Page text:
Photos: Canoeing and hiking to Widgeon Falls in Pinecone Burke Provincial Park

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      Save this trip for a bluebird day, and don't expect to find solitude.

      Widgeon Falls is a popular destination on sunny days, combining an easy canoe trip with a short hike.

      The adventure starts at Grant Narrows, formerly a Metro Vancouver regional park, in Pitt Meadows.

      There you can rent a canoe for $55 per day from the Katzie Development Corporation, owned by the Katzie First Nation, whose territory you will explore.

      From the dock, you paddle across the south end of Pitt Lake and through Widgeon Slough.

      Canoeing in Widgeon Slough.
      Stephen Hui

      After landing at the Widgeon Creek campground in Pinecone Burke Provincial Park, the hiking begins.

      You can follow an old logging road to the waterfalls.

      Widgeon Falls.
      Stephen Hui

      B.C. Parks is not recommending that hikers take the Widgeon Falls Trail, which branches off the road and has been partially rerouted, though experienced parties should be able to manage it on a fine day.

      Rock balancing at Widgeon Falls.
      Stephen Hui
      Widgeon Creek above Widgeon Falls.
      Stephen Hui

      Last weekend, the paddle and hike in each took one hour (one way). We spent a total of 7.5 hours out there, though, because the falls are worth much more than a quick lunch stop.

      Canoeing in Widgeon Slough.
      Stephen Hui
      Coast Mountains from Widgeon Slough.
      Stephen Hui

      By the way, Pinecone Burke is also home to Burke Summit, Munro Lake, Sawblade Falls, and other hikes.



      D. Elviss

      May 23, 2015 at 12:40pm

      I worked on a Forest Service Crew in the early seventies building a trail (with switch backs) into Widgeon Lake above the falls. The lake is absolutely gorgeous, worth the visit. Unfortunately, I understand the trail was not maintained over the years and it is a strenuous hike into the lake now. We also built a gazebo shelter at Widgeon slough all those long years ago but that shelter is probably long gone.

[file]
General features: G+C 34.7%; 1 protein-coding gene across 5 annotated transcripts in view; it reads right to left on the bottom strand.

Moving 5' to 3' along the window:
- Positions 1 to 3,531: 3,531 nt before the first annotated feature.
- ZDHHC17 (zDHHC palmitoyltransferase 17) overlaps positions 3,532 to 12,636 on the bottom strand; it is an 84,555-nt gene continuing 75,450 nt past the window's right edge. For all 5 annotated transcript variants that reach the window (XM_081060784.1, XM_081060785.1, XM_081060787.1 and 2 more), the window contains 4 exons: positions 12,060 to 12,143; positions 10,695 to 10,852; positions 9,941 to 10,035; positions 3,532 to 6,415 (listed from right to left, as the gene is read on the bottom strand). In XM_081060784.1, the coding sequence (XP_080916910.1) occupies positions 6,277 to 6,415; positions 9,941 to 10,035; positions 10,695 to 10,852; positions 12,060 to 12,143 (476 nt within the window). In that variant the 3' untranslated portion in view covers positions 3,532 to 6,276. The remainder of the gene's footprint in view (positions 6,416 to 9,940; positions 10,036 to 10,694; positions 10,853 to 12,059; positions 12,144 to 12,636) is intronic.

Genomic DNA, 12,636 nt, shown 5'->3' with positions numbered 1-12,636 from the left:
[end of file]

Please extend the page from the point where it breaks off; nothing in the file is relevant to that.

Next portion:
Widgeon Falls is worth the hike.


      May 23, 2015 at 4:10pm

      I always wanted to hike the long trail the Western Canada Wilderness Committee blazed through the area years ago in its campaign to get it protected as a park. I'm healthily afraid to try it now though as I learned from experience elsewhere Wilderness Committee trails tend to get ignored after an area gets protected & are often allowed to slip into treacherous dereliction as trail markers & visible paths disappear, & getting lost while hiking becomes ever more of a danger.

      This unfortunate fact became apparent when several years ago I lost the Elaho Valley trail the Wilderness Committee had built & marked years before, & stayed lost in the mountains there for five days as a I bushwhacked & wandered a seemingly endless maze of abandoned logging roads full of cul de sacs with fallen trees lying across them ensuring recreationists passing through would be few & far between. A GPS unit would have come in handy, no doubt, but it was a trail I'd been on before without a problem. I didn't have a GPS, & why should I need one? (I thought!)

      I had been on the same trail many years prior without getting lost, but that was when trail markers were intact & paths were more visible. Little did I know it had been allowed to deteriorate into a trap for hikers.

      It seems once the Wilderness committe is successful in getting an area protected they feel they have no reponsibility whatsover to help ensure their trails remain safe or even to warn hikers when they are no longer safe. The Wilderness Committee is interested in saving & protecting natural landscapes & flora & fauna there, not protecting & saving hikers.

      It took me five days of hiking lost before I relocated the logging road where I'd left my car. I lived to tell the tale, but no thanks to the Wilderness Committee.

      Let's hope the new 2015 park plan will include trail recovery/maintenance. But since the BC Gov't has been paring Park budgets to the bone & beyond, this seems highly unlikely. Where are trail maintaining volunteers when we need them?